Torsors and Their Classification I

Torsors in Grothendieck Toposes

Let \ca C be some Grothendieck topos, that is a category of sheaves on some Grothendieck topology. This text will look at some properties of torsors in \ca C and how they might be classified using cohomology and homotopy theory. For this we will first need to define group objects. Torsors will then be associated to those.

A group object in a category \ca C is an object G\in\ca C such that the associated Yoneda functor \hom(\_,G)\colon \op{\ca C}\to\Set actually takes values in the category \Grp of groups.

A trivial kind of example would be just a group considered as an object in \Set. A more involved example would be a group scheme G over some base S. Such a thing is essentially defined as a group object in the category \sch[S]. If we have any subcanonical topology on \sch[S], then G defines a sheaf on the associated site and we obtain in this way a group object in the corresponding topos on S.

Let’s now assume we have a group object G in a Grothendieck topos \ca C. Then we can define torsors over G as follows:

A trivial G–torsor is an object X with a left G–action which is isomorphic to G itself with the action given by left multiplication.

A G–torsor is an object X\in\ca C with a left G–action which is locally isomorphic to a trivial torsor; that is, there is an epimorphism U\to * such that U\times X is a trivial torsor in \ca C/U over U \times G.

I want to show that for any G–torsor X according to this definition the left action of G on X is free and transitive, that is the map  f\colon G\times X \to X\times X given (on generalized elements) by f(g, x) = (gx, x) is an isomorphism. This is going to be some relatively elementary category theory but I think it’s worth writing it up. First a few facts about isomorphisms in toposes, they can be found for example in Sheaves in Geometry and Logic.1

Epimorphisms in a topos are stable under pullback.

In a topos every morphism f\colon X\to Y has a functorial factorization f = m\circ e with m a monomorphism and e and epimorphism.

A morphism f is an isomorphism if and only if f is both monic and epic.

Now, let f\colon A\to B be a local monomorphism, i.e. there is an epimorphism U\to * such that the pullback f\times U of f to U is a monomorphism. Then, since epimorphisms are stable under pullback, it follows that in the commutative square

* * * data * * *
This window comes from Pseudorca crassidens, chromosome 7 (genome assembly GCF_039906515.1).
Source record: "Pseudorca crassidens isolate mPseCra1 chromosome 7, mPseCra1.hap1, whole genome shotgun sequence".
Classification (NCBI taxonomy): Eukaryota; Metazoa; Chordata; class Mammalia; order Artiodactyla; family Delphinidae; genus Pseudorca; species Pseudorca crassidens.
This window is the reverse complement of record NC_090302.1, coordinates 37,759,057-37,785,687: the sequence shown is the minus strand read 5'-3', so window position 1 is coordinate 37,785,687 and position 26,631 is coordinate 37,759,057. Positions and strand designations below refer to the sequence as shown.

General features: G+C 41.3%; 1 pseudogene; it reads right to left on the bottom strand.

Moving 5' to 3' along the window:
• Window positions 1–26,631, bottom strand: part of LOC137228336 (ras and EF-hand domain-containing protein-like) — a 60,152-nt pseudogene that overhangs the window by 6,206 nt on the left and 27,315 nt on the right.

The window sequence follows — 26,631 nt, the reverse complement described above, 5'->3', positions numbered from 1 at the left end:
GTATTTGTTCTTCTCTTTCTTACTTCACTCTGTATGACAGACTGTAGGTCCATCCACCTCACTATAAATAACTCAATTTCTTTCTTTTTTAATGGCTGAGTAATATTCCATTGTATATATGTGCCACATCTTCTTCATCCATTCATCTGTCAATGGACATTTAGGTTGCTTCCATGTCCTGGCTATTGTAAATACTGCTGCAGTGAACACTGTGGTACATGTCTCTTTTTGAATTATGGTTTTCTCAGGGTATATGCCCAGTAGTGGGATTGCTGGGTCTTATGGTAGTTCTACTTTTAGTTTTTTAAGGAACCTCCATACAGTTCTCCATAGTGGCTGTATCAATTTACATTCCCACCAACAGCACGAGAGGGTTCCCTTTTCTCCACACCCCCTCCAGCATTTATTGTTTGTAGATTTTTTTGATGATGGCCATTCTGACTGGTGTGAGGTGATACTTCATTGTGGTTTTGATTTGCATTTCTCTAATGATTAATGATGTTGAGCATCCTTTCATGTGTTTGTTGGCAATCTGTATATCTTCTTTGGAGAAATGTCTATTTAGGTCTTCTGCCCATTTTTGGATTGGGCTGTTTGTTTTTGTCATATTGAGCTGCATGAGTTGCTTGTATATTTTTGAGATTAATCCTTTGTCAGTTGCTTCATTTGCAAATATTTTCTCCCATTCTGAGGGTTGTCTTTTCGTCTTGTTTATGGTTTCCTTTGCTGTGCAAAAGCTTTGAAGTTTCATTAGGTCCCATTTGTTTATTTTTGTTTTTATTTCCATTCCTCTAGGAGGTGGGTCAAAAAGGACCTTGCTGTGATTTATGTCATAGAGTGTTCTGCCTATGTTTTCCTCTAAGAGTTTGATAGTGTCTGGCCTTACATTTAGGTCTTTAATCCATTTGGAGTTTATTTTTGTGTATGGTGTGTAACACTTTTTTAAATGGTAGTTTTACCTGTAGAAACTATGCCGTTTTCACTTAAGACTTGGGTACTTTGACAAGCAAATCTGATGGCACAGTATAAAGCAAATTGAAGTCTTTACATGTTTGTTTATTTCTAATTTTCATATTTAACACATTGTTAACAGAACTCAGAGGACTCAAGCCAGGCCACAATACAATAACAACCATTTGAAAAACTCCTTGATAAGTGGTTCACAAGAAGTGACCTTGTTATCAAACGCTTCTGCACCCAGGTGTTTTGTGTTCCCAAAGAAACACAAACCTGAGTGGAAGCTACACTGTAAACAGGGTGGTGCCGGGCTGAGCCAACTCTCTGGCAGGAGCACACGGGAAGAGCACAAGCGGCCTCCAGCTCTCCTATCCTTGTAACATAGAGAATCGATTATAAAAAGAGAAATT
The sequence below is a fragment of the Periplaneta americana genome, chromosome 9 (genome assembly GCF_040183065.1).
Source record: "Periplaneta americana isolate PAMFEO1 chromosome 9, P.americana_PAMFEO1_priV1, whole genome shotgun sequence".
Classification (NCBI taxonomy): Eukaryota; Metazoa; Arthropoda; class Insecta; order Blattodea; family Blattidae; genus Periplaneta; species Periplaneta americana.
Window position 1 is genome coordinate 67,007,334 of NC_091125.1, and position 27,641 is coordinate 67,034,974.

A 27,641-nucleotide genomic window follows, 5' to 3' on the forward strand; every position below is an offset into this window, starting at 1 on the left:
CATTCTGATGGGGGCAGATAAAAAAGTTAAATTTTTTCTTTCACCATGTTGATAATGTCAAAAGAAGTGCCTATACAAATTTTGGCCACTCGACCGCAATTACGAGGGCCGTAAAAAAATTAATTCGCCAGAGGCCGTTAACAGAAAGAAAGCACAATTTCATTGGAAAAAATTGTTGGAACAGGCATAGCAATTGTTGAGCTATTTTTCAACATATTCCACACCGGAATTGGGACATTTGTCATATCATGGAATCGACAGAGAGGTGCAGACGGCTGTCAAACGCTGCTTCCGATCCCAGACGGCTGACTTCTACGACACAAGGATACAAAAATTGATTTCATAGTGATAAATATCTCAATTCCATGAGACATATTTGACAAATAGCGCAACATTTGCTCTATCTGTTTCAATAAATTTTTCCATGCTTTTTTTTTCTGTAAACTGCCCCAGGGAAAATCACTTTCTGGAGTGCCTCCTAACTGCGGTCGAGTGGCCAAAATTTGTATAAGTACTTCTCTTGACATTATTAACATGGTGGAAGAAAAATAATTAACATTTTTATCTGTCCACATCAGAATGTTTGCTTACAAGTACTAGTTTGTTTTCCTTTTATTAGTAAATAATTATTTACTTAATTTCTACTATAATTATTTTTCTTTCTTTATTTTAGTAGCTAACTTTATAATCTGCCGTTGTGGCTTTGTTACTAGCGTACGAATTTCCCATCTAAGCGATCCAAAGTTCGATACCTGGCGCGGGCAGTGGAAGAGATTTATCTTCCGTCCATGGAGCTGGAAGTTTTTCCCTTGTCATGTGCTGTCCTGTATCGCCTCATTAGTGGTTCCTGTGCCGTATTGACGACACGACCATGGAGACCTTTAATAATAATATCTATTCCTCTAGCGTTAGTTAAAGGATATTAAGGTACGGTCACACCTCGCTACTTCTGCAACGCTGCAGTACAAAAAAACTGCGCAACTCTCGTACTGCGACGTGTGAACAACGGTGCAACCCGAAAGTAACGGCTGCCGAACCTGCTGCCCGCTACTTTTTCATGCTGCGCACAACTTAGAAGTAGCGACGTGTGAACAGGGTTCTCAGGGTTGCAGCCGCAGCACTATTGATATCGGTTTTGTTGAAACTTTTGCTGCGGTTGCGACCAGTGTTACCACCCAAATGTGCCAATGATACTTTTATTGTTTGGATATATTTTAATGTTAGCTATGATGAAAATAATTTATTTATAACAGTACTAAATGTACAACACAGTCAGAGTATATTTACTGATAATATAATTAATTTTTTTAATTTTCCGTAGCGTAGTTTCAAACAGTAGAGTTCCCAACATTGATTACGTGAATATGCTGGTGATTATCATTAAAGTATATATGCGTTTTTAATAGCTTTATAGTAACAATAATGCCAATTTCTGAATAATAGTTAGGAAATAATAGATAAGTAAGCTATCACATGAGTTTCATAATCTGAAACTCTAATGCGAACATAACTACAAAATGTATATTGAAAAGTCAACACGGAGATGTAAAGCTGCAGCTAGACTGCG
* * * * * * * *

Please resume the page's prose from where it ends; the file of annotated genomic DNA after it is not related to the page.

A\times U \ar[into, r, "f\times U"] \ar[onto, d] & B\times U \ar[onto, d] \\
A \ar[r, "f"'] & B
both vertical maps are epimorphisms. Now let \varphi,\psi\colon T\to A be a pair of morphisms such that f\varphi = f\psi. Then, denoting by \varphi_U and \psi_U the pullbacks to U, we have f_U\varphi_U = f_U\psi_U. but f_U is a monomorphism by assumption, so \varphi_U = \psi_U. So we have a commutative diagram 
T\times U \ar[r, "\varphi_U = \psi_U"] \ar[onto, d] & A\times U \ar[onto, d] \\
T \ar[r, "\varphi", shift left] \ar[r, "\psi"', shift right] & A
in which the vertical maps are epimorphisms. It follows that \varphi = \psi.

Now, if f is a local epimorphism, then again we have the diagram 
A\times U \ar[onto, r, "f\times U"] \ar[onto, d] & B\times U \ar[onto, d] \\
A \ar[r, "f"'] & B
and it is immediate that f is an epimorphism. In summary:

In a topos, any local epimorphism is an epimorphism, any local monomorphism is a monomorphism, and any local isomorphism is an isomorphism.

Now, let’s check that G–torsors X as defined above are free and transitive. Take an epimorphism U\onto * such that X\times U is trivial in \ca C/U. The action of G on itself by left multiplication is plainly free and transitive, so in \ca C/U we have the isomorphism (G\times U)\times_U (X\times U) \iso (X\times U)
\times_U (X\times U) and (G\times U)\times_U(X\times U) = (G\times X)\times U and (X\times U)\times_U (X\times U) = (X\times X)\times U because pullback preserves products. So, G\times X\to X\times X is a local isomorphism, hence an isomorphism.

  1. Saunders Mac Lane, Ieke Moerdijk. Sheaves in geometry and logic. Springer, 1994. ISBN: 0-387-97710-4